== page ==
The International Grains Council (IGC) projected that China could surpass the European Union in wheat production.
Likewise, the IGC expects world wheat results to reach consecutive all-time highs over the next five seasons.
Given the strong net increases in production registered in Argentina, Ukraine and the European Union, world production in 2025/2026 is expected to amount to 822 million tons, 57 million more than in 2020/2021, according to their estimates.
Assuming state support levels for the food grain sector are maintained, the IGC expects China’s wheat acreage to remain high over the next five years, which, combined with steady increases in productivity, could cause that country to overtake the European Union as the world’s largest producer towards the end of the forecast period.
Stocks held by major exporters have only increased slightly, as modest recoveries from below-normal levels in the European Union and the Russian Federation have been partly offset by slight declines elsewhere, such as the United States.
If average yield growth matches recent trends, and assuming normal weather conditions, the IGC projects world cereal production (wheat and coarse grains) to hit successive records over the next five years to 2025/2026.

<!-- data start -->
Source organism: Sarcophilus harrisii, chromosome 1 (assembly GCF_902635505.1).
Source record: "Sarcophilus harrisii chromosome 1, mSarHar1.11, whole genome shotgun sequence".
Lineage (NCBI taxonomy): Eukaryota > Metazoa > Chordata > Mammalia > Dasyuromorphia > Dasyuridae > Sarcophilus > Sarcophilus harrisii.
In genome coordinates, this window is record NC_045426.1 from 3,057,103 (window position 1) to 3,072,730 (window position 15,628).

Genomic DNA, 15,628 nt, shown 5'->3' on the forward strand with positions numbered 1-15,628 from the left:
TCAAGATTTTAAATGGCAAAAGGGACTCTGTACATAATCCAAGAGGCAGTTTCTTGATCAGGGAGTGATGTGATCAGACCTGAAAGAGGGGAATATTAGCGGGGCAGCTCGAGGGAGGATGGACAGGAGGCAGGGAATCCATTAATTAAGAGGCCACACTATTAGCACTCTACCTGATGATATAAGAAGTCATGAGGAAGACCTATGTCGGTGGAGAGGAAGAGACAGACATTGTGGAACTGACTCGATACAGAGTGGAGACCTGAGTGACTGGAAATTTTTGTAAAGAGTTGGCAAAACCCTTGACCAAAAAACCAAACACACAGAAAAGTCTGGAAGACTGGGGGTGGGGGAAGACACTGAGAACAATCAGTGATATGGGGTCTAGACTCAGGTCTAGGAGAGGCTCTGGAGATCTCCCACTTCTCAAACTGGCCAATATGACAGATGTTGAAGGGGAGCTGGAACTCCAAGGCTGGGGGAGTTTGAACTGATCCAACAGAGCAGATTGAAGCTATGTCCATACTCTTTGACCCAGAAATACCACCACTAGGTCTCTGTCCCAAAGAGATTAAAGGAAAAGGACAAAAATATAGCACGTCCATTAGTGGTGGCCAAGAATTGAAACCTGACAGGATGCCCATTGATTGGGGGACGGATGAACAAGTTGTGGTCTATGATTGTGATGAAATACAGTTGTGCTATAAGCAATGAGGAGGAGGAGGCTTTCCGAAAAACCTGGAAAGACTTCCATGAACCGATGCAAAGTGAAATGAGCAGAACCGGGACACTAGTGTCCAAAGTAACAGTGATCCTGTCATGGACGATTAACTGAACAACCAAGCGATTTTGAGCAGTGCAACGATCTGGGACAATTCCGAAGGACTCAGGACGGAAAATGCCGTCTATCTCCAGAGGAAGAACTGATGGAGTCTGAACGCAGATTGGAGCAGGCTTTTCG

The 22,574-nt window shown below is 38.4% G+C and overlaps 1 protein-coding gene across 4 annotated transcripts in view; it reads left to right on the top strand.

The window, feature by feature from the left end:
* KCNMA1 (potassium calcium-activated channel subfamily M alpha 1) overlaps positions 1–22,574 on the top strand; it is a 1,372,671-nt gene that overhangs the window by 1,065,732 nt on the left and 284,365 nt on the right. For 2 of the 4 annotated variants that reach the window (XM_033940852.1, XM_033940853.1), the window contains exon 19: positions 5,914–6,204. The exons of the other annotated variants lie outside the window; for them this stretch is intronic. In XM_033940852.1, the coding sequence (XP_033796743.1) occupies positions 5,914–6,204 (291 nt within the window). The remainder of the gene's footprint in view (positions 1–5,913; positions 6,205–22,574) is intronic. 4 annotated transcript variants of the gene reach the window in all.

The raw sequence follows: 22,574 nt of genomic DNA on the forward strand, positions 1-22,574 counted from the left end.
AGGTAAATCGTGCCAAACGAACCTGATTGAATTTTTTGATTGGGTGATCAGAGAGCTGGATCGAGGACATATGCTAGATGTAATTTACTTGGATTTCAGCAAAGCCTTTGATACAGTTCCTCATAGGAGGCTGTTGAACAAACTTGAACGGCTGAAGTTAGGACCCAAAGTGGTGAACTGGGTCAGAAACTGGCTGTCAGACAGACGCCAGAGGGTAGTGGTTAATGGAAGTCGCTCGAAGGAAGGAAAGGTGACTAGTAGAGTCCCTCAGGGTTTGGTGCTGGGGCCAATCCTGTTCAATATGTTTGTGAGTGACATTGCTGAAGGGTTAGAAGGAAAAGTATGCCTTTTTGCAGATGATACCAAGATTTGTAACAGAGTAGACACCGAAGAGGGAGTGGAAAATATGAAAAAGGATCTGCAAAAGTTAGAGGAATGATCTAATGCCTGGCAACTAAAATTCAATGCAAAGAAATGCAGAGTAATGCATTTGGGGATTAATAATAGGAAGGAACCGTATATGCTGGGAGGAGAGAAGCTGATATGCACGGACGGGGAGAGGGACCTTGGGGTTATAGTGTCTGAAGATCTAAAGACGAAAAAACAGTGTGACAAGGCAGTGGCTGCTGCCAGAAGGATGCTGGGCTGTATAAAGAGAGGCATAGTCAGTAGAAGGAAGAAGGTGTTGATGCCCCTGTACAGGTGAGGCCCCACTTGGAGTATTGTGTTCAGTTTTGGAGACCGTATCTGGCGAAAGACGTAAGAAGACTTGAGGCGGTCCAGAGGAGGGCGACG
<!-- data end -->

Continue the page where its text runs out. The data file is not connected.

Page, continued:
These circumstances will be sufficient to maintain the anticipated pace of demand growth, but will allow little rebuilding of stocks, which will reduce the ratio of total cereal stocks to their utilization somewhat.
At the same time, international grain trade is expected to grow at an average rate of 2% per year, driven by increased shipments of wheat and corn.
Although annual growth is expected to be slower than in recent years, increased feed requirements will continue to drive growth in maize shipments, with China being a regular buyer of sizeable volumes.
Much of the growth in wheat trade is attributed to expanding imports of milling wheat.